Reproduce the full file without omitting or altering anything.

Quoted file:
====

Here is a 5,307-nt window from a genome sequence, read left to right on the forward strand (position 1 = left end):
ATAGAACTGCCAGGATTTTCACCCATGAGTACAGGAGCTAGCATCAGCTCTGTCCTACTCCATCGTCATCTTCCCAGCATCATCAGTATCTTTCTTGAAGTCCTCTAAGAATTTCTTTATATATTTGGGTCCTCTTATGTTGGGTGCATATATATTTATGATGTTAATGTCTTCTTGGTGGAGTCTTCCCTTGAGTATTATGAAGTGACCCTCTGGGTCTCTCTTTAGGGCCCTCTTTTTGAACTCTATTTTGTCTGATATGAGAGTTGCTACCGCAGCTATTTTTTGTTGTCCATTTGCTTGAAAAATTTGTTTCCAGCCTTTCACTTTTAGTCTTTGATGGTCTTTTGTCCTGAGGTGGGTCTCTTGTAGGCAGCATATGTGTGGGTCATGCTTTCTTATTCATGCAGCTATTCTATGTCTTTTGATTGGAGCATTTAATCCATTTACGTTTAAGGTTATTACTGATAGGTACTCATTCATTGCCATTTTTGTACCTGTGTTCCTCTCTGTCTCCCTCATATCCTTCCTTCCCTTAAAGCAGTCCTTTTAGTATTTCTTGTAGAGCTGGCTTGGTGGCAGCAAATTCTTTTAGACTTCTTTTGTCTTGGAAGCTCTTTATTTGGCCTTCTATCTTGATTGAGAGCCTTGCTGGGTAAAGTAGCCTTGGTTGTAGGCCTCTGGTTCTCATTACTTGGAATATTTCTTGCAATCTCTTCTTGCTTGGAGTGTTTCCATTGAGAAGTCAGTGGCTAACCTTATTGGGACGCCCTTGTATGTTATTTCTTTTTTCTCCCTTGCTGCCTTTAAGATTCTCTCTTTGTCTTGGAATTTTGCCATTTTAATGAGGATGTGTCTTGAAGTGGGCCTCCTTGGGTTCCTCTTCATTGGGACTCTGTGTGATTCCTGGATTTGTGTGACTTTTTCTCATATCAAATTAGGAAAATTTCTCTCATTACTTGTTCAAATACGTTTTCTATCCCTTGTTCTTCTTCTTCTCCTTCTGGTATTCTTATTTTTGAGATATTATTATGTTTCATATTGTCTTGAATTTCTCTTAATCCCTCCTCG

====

Here is a 5,307-nt window from a genome sequence, read left to right on the forward strand (position 1 = left end):
ATAGAACTGCCAGGATTTTCACCCATGAGTACAGGAGCTAGCATCAGCTCTGTCCTACTCCATCGTCATCTTCCCAGCATCATCAGTATCTTTCTTGAAGTCCTCTAAGAATTTCTTTATATATTTGGGTCCTCTTATGTTGGGTGCATATATATTTATGATGTTAATGTCTTCTTGGTGGAGTCTTCCCTTGAGTATTATGAAGTGACCCTCTGGGTCTCTCTTTAGGGCCCTCTTTTTGAACTCTATTTTGTCTGATATGAGAGTTGCTACCGCAGCTATTTTTTGTTGTCCATTTGCTTGAAAAATTTGTTTCCAGCCTTTCACTTTTAGTCTTTGATGGTCTTTTGTCCTGAGGTGGGTCTCTTGTAGGCAGCATATGTGTGGGTCATGCTTTCTTATTCATGCAGCTATTCTATGTCTTTTGATTGGAGCATTTAATCCATTTACGTTTAAGGTTATTACTGATAGGTACTCATTCATTGCCATTTTTGTACCTGTGTTCCTCTCTGTCTCCCTCATATCCTTCCTTCCCTTAAAGCAGTCCTTTTAGTATTTCTTGTAGAGCTGGCTTGGTGGCAGCAAATTCTTTTAGACTTCTTTTGTCTTGGAAGCTCTTTATTTGGCCTTCTATCTTGATTGAGAGCCTTGCTGGGTAAAGTAGCCTTGGTTGTAGGCCTCTGGTTCTCATTACTTGGAATATTTCTTGCAATCTCTTCTTGCTTGGAGTGTTTCCATTGAGAAGTCAGTGGCTAACCTTATTGGGACGCCCTTGTATGTTATTTCTTTTTTCTCCCTTGCTGCCTTTAAGATTCTCTCTTTGTCTTGGAATTTTGCCATTTTAATGAGGATGTGTCTTGAAGTGGGCCTCCTTGGGTTCCTCTTCATTGGGACTCTGTGTGATTCCTGGATTTGTGTGACTTTTTCTCATATCAAATTAGGAAAATTTCTCTCATTACTTGTTCAAATACGTTTTCTATCCCTTGTTCTTCTTCTTCTCCTTCTGGTATTCTTATTTTTGAGATATTATTATGTTTCATATTGTCTTGAATTTCTCTTAATCCCTCCTCG